But while big data is important for the marketers, content managers, and IT who attend our conference because of the potential for enhanced predictive analytics and content marketing. The reach and value of big data applications is far broader than marketing – executives need to understand the potential for new efficiencies, products and businesses. The well-known McKinsey report “Big Data: The Next Frontier for Innovation, Competition, and Productivity” (free) is a good place to start. If you are in the information business I focus on that in my report Big-Data: Big Deal or Just Big Buzz? (not free).

Big data presentations at Gilbane Boston

This year we have six presentations on big data, two devoted to big data and marketing and all chosen with an eye towards the needs of our audience of marketers, content strategists, and IT. You can find out more about these presentations, including their date and time on the conference program.

Keynote

Bill Simmons, CTO, DataXu
Why Marketing Needs Big Data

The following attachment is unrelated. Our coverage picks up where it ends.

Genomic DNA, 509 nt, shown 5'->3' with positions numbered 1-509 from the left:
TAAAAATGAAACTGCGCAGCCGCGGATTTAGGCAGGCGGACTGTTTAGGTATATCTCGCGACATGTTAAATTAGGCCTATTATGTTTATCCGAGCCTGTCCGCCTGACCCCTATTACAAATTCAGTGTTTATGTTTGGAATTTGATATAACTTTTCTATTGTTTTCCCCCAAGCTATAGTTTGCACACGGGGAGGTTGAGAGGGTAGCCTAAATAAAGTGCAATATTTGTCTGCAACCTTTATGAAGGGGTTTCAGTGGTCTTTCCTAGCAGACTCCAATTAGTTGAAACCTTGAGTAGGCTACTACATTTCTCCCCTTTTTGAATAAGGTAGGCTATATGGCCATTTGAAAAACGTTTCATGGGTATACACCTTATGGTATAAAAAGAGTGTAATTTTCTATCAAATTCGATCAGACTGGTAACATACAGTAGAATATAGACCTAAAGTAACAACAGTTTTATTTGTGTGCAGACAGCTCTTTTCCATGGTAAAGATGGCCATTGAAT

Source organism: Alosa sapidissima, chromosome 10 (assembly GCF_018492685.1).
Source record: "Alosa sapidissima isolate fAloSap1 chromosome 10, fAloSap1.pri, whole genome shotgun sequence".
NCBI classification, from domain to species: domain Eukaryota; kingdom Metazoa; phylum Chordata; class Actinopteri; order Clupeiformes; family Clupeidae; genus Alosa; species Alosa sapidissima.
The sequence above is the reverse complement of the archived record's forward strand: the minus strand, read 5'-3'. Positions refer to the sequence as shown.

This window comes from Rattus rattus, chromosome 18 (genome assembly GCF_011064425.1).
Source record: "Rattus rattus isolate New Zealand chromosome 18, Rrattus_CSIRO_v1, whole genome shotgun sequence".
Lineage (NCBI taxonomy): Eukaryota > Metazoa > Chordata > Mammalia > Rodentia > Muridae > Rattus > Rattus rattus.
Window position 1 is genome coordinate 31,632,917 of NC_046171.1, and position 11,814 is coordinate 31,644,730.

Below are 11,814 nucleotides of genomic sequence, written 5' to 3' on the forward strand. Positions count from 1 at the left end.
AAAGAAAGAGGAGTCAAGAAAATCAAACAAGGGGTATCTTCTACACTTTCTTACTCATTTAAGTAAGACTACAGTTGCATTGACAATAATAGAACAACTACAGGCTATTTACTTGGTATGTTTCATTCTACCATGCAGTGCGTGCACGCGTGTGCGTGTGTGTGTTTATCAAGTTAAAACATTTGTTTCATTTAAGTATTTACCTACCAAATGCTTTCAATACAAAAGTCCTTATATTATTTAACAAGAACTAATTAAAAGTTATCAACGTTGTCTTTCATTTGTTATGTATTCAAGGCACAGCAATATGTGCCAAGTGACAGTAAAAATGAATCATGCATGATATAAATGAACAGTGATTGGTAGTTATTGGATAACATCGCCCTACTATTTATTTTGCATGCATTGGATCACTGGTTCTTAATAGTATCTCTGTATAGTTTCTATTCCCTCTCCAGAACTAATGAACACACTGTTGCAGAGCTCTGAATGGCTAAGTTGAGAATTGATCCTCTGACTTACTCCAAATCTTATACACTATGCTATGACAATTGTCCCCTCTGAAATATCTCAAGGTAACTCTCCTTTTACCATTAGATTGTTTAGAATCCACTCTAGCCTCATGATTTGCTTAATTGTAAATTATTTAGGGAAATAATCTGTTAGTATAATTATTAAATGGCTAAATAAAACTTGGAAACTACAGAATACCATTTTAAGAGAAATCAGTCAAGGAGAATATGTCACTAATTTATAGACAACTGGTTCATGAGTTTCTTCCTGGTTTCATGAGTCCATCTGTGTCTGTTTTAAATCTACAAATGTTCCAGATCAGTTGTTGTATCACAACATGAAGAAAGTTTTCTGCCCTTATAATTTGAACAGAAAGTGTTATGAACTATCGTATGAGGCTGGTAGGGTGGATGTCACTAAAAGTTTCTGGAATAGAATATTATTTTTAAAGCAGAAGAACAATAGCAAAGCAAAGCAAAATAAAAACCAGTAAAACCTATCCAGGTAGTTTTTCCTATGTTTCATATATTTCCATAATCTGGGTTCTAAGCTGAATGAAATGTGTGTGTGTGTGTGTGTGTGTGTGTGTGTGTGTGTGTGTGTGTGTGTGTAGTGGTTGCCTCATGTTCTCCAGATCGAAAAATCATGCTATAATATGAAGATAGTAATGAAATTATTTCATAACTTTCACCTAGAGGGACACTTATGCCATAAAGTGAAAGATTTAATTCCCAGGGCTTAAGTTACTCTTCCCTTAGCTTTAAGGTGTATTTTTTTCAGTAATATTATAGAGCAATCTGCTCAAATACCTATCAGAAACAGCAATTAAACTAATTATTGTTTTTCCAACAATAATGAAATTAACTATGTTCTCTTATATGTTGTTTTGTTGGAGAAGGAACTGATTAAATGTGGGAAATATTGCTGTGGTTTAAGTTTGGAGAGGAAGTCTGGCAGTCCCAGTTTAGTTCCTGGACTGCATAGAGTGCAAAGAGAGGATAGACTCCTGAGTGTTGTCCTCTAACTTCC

Main Conference Presentations

Tony Jewitt, VP Big Data Solutions at Avalon Consulting, LLC
“Big Data” 101 for Business

Bryan Bell, Vice President, Enterprise Solutions, Expert System
Semantics and the Big Data Opportunity

Brian Courtney, General Manager of Operations Data Management, GE Intelligent Platforms
Leveraging Big Data Analytics

Darren Guarnaccia, Senior VP, Product Marketing, Sitecore
Big Data: What’s the Promise and Reality for Marketers?

Stefan Andreasen, Founder and Chief Technology Officer, Kapow Software
Big Data: Black Hole or Strategic Value?

Update: There is now a video of me being interviewed on big data by CMS-Connected.

Harry Henry’s Global 5000 Insights

Colleague and market research expert Harry Henry is filling a hole in the company research market with his Global 5000 database of the 5000 largest global companies, including both public and private businesses. This is already an important resource for marketers who need to understand global market opportunities more than they ever have before – and that most likely means you, since most of our readers are from mid-to-large size companies who either are or should be growing their international business.

While we focus on the information technology strategies for reaching and engaging with customers and colleagues everywhere, you still need to decide which markets and regions, which industries, and which leading companies to target for growth. Harry has generously agreed to provide regular posts providing insights from his database to help inform those decisions.

Read Harry’s first post China Eyes Canadian Energy Resources. You can follow Harry’s posts on this blog at http://bluebillinc.com/author/hhenry/. Or you can reach him directly.